The medial cuneiform is one of the bones of the foot. It is located approximately in the middle of the inside of the foot and articulates with several key bones. This bone is one of a group of three bones known as cuneiform bones after their distinctive wedge-like shapes. Fractures of the cuneiform bones can occur, usually as a result of sports injuries. Treatments for fractured or bruised bones in the foot can vary, depending on the bones involved.
Also known as the first cuneiform, the medial cuneiform is the biggest cuneiform bone. It articulates with the first and second metatarsals, the long bones connecting to the toes, along with the navicular bone and the second cuneiform. Anatomically, the medial cuneiform is positioned between the navicular bone in the ankle and the metatarsals in the front of the foot.
Numerous bones articulate in the feet to allow for a full range of motion in the foot while distributing standing weight. Humans have somewhat unique anatomy designed to accommodate their habit of walking upright. The feet must be capable of dealing with very high pressure while walking and running, and the bones of the feet have specifically evolved to deal with the high impact stress experienced by the feet during human locomotion.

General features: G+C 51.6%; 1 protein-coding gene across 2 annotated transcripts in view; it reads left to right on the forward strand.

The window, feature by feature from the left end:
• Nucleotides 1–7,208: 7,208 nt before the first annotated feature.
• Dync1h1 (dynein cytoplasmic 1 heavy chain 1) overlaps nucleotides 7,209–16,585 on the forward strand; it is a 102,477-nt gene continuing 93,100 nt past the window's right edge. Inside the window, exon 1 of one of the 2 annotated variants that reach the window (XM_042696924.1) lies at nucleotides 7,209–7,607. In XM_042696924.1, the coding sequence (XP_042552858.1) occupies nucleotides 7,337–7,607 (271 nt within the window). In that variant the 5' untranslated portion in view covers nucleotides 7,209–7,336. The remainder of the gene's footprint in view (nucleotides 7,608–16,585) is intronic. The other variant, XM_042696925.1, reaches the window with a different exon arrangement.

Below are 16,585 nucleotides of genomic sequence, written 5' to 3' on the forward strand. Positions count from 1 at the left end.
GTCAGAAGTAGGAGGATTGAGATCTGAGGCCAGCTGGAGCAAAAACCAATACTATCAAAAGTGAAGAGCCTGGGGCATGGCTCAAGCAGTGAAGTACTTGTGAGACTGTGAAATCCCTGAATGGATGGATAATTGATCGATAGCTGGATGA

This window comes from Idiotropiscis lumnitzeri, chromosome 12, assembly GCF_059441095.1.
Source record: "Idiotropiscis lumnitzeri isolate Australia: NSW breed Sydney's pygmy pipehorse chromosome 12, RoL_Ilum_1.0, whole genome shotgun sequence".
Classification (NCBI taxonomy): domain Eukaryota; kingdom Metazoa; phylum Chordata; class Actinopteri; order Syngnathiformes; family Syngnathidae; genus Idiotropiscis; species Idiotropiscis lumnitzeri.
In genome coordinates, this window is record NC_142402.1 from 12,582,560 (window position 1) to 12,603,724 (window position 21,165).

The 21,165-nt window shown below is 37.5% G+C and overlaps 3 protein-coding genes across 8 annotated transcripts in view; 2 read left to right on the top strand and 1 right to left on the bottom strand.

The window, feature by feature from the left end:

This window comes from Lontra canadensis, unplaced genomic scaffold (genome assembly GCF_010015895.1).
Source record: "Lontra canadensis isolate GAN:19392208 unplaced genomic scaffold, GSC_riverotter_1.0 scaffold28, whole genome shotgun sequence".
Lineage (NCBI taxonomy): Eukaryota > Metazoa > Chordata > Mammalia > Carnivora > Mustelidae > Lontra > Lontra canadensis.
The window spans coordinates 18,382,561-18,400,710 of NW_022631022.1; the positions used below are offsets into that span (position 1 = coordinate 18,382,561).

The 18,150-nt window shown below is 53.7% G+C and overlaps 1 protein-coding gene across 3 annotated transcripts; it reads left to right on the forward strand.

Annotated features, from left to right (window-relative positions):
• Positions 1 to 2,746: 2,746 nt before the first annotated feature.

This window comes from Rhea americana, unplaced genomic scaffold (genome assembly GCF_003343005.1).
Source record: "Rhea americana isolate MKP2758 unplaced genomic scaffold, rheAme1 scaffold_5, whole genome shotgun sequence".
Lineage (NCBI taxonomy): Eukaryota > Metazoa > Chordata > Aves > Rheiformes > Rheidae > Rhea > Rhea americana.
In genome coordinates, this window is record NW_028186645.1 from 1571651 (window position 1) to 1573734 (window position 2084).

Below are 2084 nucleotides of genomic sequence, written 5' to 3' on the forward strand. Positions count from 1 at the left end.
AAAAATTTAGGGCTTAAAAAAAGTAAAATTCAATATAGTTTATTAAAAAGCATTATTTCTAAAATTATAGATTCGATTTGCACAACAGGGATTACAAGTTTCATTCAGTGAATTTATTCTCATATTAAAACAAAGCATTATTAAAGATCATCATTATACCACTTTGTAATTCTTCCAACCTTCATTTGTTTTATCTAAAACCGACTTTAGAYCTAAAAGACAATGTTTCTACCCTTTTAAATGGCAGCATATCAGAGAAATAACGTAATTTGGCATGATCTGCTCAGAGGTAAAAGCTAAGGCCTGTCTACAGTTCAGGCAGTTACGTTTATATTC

Bones in the feet can be injured by blows to the feet, as well as falls where the feet are twisted or folded on themselves. People with fractures or bruises to bones like the medial cuneiform can experience difficulty walking and usually notice that their feet are painful and swollen. Redness from inflammation can occur, and the tenderness in the foot can make it difficult to don closed shoes.
Feet are difficult to cast because of their shape and the range of movement required. A fracture of the media cuneiform can vary in severity and will be assessed with an X-ray to explore treatment options. Mild fractures of a bone like the medial cuneiform may heal with rest and a walking cast to immobilize the foot. In other cases, surgery may be required to pin the bone and clean out bone fragments associated with the fracture. One concern with fractures of this bone is necrosis caused by an interrupted blood supply. The longer a fracture is left untreated, the greater the chances of tissue death in the bone as a result of inadequate supplies of blood. It is important to see a doctor for an evaluation after a foot injury to determine whether X-rays to check for fractures are needed.